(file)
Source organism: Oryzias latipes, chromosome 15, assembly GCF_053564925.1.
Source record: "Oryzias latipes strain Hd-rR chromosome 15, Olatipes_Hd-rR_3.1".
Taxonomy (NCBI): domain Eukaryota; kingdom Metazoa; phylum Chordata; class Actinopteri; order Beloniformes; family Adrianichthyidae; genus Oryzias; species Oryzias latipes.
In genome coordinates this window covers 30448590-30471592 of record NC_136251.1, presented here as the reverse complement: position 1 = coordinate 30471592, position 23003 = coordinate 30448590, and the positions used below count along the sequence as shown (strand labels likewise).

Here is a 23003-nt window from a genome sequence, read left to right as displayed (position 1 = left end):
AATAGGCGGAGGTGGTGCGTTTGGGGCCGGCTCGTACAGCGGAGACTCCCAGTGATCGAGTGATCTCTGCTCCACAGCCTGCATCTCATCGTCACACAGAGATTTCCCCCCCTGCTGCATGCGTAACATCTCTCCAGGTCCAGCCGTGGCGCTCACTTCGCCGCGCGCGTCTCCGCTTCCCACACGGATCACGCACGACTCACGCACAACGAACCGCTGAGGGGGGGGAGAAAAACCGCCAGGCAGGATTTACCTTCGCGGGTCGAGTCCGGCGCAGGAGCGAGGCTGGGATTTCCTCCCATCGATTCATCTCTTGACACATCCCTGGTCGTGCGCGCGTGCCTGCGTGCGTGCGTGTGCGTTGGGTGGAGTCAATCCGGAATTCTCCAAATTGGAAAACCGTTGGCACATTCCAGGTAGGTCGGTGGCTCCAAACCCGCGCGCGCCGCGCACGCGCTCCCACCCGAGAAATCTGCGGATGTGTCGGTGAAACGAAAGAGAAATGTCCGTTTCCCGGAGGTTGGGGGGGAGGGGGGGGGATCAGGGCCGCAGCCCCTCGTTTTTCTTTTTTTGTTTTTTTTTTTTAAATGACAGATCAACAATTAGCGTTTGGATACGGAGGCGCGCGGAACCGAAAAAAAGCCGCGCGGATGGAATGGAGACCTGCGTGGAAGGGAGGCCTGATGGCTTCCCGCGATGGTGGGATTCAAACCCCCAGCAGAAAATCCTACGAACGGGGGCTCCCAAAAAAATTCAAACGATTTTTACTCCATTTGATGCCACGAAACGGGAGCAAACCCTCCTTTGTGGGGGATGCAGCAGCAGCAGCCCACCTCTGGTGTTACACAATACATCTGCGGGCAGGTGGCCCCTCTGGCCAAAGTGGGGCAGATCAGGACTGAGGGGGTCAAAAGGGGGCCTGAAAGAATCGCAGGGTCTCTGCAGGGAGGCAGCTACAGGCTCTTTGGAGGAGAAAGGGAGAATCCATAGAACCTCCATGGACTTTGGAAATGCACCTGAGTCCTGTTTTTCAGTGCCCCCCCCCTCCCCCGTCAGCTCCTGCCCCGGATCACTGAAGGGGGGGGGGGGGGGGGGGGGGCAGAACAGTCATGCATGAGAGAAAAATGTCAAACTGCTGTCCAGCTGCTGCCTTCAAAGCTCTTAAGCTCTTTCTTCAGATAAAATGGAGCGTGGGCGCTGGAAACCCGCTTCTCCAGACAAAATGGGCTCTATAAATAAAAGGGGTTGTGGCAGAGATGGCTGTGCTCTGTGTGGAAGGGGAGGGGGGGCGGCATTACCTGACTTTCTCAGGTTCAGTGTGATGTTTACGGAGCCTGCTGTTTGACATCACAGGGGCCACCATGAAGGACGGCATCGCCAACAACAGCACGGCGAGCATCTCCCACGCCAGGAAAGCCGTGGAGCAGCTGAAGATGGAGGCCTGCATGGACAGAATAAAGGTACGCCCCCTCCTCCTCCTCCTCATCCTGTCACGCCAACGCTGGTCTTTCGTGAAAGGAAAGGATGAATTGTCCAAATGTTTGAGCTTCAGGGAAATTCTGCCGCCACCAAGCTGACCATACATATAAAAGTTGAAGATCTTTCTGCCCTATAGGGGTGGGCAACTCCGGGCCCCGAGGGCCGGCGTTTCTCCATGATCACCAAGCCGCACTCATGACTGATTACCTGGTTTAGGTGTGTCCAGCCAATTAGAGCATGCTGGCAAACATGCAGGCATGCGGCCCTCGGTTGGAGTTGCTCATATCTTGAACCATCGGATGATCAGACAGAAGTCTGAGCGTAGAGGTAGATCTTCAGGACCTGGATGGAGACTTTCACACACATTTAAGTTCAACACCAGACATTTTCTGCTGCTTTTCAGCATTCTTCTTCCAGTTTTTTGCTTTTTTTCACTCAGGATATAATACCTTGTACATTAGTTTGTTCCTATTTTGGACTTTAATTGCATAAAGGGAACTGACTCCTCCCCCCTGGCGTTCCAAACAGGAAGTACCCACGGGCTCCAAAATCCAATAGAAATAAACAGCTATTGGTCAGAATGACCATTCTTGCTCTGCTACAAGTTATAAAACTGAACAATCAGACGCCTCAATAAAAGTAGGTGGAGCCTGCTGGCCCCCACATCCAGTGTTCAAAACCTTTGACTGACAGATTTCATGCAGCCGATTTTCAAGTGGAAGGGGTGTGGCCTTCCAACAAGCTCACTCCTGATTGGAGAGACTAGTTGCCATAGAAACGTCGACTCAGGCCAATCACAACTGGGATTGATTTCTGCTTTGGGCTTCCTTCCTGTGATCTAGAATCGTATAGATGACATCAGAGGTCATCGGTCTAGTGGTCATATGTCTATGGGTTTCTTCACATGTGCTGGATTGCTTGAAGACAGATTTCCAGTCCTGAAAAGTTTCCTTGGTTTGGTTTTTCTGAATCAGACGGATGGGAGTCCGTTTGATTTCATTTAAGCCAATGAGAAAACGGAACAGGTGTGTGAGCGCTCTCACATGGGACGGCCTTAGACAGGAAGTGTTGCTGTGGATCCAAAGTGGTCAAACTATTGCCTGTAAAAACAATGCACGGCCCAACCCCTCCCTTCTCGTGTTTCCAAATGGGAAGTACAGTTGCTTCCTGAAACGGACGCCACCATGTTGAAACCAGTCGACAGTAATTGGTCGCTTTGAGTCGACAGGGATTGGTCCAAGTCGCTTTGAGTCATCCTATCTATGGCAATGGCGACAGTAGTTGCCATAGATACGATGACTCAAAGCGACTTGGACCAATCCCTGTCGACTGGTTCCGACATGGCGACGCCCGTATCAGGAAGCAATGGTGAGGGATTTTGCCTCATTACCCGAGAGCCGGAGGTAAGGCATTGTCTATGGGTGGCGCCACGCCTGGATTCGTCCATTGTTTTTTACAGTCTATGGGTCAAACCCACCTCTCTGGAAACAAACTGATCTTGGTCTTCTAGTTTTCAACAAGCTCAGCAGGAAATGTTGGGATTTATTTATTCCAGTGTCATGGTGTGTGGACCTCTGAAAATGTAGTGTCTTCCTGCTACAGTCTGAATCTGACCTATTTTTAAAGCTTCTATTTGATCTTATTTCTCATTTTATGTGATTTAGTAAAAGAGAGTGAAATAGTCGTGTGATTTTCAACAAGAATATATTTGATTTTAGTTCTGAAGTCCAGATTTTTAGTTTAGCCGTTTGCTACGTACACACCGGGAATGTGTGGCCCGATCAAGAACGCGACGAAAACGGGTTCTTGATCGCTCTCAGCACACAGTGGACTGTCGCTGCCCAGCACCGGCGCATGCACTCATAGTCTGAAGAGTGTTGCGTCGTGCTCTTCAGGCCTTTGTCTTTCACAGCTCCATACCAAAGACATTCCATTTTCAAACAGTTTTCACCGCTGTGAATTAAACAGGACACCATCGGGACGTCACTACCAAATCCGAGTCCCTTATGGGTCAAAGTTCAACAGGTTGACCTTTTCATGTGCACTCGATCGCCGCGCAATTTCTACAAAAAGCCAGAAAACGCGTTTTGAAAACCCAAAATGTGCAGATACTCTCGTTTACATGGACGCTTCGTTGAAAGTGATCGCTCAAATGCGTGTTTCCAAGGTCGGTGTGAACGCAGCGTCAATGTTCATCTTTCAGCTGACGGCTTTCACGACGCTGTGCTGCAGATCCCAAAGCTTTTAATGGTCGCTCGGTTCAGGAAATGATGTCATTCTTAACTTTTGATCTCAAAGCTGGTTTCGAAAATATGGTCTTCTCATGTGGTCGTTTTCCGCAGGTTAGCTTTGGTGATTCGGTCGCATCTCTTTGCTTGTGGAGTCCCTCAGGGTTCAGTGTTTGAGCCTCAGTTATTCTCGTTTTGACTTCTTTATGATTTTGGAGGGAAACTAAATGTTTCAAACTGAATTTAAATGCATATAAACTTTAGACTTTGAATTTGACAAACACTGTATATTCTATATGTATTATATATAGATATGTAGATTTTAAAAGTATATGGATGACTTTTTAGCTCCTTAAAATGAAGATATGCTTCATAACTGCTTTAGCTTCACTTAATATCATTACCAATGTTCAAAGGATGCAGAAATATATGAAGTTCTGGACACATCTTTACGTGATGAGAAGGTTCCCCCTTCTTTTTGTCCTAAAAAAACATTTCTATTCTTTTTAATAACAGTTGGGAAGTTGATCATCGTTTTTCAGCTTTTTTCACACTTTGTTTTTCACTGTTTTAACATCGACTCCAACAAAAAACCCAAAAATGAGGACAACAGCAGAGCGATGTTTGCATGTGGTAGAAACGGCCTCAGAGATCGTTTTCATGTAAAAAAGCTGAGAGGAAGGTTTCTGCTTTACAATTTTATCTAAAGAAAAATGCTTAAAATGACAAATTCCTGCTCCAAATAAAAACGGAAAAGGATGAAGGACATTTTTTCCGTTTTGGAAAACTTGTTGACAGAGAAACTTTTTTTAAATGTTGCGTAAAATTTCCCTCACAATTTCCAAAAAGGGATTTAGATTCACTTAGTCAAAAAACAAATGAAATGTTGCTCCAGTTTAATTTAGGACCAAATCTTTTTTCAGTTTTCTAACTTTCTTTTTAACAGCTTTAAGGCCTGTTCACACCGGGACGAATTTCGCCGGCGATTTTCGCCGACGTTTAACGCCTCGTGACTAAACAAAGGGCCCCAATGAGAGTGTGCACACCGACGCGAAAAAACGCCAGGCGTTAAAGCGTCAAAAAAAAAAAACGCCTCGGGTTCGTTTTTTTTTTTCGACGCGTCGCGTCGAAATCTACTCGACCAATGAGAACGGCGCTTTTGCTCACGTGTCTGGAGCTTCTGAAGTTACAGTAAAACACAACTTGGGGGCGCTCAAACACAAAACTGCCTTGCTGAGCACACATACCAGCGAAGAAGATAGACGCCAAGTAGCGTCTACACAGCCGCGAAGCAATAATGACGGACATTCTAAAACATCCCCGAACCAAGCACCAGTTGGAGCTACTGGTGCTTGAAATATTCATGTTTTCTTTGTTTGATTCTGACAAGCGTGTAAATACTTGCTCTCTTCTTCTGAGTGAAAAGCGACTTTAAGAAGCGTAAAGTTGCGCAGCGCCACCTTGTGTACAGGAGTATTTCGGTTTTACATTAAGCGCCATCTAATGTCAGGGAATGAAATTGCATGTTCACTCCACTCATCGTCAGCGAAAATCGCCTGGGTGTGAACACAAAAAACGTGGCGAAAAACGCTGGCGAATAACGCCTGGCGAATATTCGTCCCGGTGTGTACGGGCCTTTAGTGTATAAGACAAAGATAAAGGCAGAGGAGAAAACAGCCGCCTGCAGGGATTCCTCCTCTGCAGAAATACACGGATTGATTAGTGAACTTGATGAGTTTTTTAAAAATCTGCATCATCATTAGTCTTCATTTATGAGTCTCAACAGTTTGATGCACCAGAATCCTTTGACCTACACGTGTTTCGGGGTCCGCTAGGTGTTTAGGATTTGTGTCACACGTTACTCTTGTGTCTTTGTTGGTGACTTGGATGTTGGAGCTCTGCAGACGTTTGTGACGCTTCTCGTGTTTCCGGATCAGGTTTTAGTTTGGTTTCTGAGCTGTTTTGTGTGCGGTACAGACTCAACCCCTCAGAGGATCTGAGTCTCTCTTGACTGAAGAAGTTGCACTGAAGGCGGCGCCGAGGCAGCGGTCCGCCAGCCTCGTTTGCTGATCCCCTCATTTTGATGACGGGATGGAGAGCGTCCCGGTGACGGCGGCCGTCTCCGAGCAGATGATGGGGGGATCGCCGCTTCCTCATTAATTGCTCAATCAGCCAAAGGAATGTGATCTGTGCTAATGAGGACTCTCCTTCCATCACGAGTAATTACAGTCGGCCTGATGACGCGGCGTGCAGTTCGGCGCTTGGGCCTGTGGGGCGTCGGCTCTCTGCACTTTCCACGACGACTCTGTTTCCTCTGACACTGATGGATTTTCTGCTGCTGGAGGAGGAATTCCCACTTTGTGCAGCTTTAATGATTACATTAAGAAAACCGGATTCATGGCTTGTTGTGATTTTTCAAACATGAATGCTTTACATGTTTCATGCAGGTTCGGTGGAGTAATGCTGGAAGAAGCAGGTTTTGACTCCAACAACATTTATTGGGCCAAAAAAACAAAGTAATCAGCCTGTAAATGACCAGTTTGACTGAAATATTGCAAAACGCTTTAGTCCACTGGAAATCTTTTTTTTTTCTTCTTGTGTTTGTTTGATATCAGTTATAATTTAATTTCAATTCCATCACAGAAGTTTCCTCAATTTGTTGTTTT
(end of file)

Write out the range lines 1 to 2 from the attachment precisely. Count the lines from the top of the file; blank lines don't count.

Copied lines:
Source organism: Oryzias latipes, chromosome 15, assembly GCF_053564925.1.
Source record: "Oryzias latipes strain Hd-rR chromosome 15, Olatipes_Hd-rR_3.1".